develop notes or use graphic organizers
  • The new information consists of content-based
    examples of the same concept or universal
    generalization they explored in the hook.
  • The line activity requires students to compare
    their own experiences with the concept or
    generalization with examples from the lessons

Adapted from History Alive! Teachers
Curriculum Institute
The third step is to let students process their
new examples of the universal, practicing and
extending their fresh understanding of it.
The Sinker Student Practice
  • The activity requires students to process and
    extend their new understanding of the concept or
    generalization based on the new content
  • The activity is engaging, challenging, and
    interesting and allows students to interact with
    new information

Adapted from History Alive! Teachers
Curriculum Institute
The fourth step is to assess the extent of
student processing and understanding of new
learning and applications of concepts and
The Catch Assessing Student Learning
  • Using formative or summative assessment
    strategies the teacher and/or student determines
    the extent of their learning in relation to the
    new material/concepts/facts/generalizations
  • This part of a lesson or unit can be informal or
    formal based on answering questions,
  • Helps the teacher decide whether the fish is
    big enough to keep or needs to be thrown back in
    to grow some more

Can this approach improve student achievement in
Social Studies?
The Bottom Line
Students already understand universals. Our task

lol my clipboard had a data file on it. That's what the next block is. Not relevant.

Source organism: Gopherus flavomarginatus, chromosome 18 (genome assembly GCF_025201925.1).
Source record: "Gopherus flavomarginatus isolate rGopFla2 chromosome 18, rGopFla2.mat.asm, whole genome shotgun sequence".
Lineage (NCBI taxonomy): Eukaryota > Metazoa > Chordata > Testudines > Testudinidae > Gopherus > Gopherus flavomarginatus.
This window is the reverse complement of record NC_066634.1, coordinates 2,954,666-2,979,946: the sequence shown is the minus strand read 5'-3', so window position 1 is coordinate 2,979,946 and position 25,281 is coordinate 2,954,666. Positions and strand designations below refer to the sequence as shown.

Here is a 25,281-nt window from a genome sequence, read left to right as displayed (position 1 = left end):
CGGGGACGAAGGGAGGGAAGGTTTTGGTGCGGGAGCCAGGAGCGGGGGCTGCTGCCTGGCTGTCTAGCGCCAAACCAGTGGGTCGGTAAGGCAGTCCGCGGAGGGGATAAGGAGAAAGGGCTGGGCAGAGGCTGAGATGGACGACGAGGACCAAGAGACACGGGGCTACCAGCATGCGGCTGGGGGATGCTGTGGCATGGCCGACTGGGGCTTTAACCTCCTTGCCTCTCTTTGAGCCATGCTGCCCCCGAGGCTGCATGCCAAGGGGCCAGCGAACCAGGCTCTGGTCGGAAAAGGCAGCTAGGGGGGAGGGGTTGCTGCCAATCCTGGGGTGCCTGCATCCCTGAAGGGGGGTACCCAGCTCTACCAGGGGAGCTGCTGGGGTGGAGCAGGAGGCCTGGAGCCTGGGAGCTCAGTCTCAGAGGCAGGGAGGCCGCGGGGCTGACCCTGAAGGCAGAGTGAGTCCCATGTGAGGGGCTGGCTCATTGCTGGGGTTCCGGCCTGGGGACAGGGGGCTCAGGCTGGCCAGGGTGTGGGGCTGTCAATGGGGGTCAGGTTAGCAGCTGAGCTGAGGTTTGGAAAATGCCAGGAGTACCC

is to help them learn more examples of the
concepts and topical generalizations as they
apply in Social Studies classrooms.
Two More Examples
Imposing restrictions on subordinates who want to
be independent may lead to resentment and even
After years of relative independence, the
colonies resisted attempts by Britain to impose
new restrictions.
As children become older and less dependent on
parents, they tend to resist parental controls.
Independence Resistance Conflict
Independence Resistance Conflict
Growing Tensions between the Colonies and Great
Tensions between Parent and Child
  • He poured out the milk rather than drinking it
    like his mother demanded.
  • His mother made him stay in his room for pouring
    out the milk..
  • Rather than pay a tax on tea, the colonists
    dumped the tea in the harbor..
  • Because the colonists dumped out the tea, Great
    Britain closed Boston Harbor.

Bridging Two Worlds
Adapted from Lynn Erickson Concept-Based
Curriculum and Instruction
New ideas and inventions often help people
achieve things that werent possible before.
Computers have transformed business productivity
and personal lifestyles in the past 20 years..
Scientific and business innovation converged to
produce the industrial boom of the late 1800s.
Innovation Industry Productivity Progress
Innovation Industry Productivity Progress
Industrialization in America, 1860-1900
The Computer Revolution
  • Millions of people pay their bills
  • I can buy, sell, fax, copy, play games, talk to
    my friends, and print all my school papers on my
    computer at home.
  • By 1900, 190,000 miles of rails linked businesses
    and their customers.
  • The Bessemer process made it possible to mass
    produce high-quality steel.

Bridging Two Worlds
Adapted from Lynn Erickson Concept-Based
Curriculum and Instruction